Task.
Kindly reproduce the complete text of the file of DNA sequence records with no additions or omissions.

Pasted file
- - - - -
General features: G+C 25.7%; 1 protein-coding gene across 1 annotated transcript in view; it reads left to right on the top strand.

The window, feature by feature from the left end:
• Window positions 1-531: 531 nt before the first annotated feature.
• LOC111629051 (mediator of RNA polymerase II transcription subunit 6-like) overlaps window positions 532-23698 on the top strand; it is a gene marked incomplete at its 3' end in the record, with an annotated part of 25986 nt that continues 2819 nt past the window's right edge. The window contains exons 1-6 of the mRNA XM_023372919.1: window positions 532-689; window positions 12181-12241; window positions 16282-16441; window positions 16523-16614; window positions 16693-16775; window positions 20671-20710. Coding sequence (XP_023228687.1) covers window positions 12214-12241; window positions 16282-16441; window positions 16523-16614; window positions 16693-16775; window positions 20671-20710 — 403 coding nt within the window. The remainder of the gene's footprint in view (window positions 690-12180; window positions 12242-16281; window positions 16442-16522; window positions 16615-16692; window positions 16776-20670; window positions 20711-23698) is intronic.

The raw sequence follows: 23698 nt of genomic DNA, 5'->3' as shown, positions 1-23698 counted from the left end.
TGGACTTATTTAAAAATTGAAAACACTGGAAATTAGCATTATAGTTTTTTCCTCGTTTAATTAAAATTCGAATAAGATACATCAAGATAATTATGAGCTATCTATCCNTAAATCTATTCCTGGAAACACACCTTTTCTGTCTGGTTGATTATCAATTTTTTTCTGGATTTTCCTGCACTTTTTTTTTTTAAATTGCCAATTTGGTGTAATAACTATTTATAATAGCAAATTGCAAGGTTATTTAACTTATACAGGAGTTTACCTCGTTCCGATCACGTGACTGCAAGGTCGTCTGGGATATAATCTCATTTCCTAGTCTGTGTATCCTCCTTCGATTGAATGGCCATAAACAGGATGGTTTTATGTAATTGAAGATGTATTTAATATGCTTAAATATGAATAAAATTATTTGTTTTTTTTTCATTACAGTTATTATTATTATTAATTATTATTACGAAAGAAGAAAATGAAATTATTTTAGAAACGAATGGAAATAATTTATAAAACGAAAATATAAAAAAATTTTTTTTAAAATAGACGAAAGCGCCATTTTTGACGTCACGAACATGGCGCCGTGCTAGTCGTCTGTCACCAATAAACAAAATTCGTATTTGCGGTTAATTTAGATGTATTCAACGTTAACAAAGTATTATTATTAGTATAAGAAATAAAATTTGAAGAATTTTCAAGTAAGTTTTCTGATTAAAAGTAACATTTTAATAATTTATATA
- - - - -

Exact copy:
General features: G+C 25.7%; 1 protein-coding gene across 1 annotated transcript in view; it reads left to right on the top strand.

The window, feature by feature from the left end:
• Window positions 1-531: 531 nt before the first annotated feature.
• LOC111629051 (mediator of RNA polymerase II transcription subunit 6-like) overlaps window positions 532-23698 on the top strand; it is a gene marked incomplete at its 3' end in the record, with an annotated part of 25986 nt that continues 2819 nt past the window's right edge. The window contains exons 1-6 of the mRNA XM_023372919.1: window positions 532-689; window positions 12181-12241; window positions 16282-16441; window positions 16523-16614; window positions 16693-16775; window positions 20671-20710. Coding sequence (XP_023228687.1) covers window positions 12214-12241; window positions 16282-16441; window positions 16523-16614; window positions 16693-16775; window positions 20671-20710 — 403 coding nt within the window. The remainder of the gene's footprint in view (window positions 690-12180; window positions 12242-16281; window positions 16442-16522; window positions 16615-16692; window positions 16776-20670; window positions 20711-23698) is intronic.

The raw sequence follows: 23698 nt of genomic DNA, 5'->3' as shown, positions 1-23698 counted from the left end.
TGGACTTATTTAAAAATTGAAAACACTGGAAATTAGCATTATAGTTTTTTCCTCGTTTAATTAAAATTCGAATAAGATACATCAAGATAATTATGAGCTATCTATCCNTAAATCTATTCCTGGAAACACACCTTTTCTGTCTGGTTGATTATCAATTTTTTTCTGGATTTTCCTGCACTTTTTTTTTTTAAATTGCCAATTTGGTGTAATAACTATTTATAATAGCAAATTGCAAGGTTATTTAACTTATACAGGAGTTTACCTCGTTCCGATCACGTGACTGCAAGGTCGTCTGGGATATAATCTCATTTCCTAGTCTGTGTATCCTCCTTCGATTGAATGGCCATAAACAGGATGGTTTTATGTAATTGAAGATGTATTTAATATGCTTAAATATGAATAAAATTATTTGTTTTTTTTTCATTACAGTTATTATTATTATTAATTATTATTACGAAAGAAGAAAATGAAATTATTTTAGAAACGAATGGAAATAATTTATAAAACGAAAATATAAAAAAATTTTTTTTAAAATAGACGAAAGCGCCATTTTTGACGTCACGAACATGGCGCCGTGCTAGTCGTCTGTCACCAATAAACAAAATTCGTATTTGCGGTTAATTTAGATGTATTCAACGTTAACAAAGTATTATTATTAGTATAAGAAATAAAATTTGAAGAATTTTCAAGTAAGTTTTCTGATTAAAAGTAACATTTTAATAATTTATATA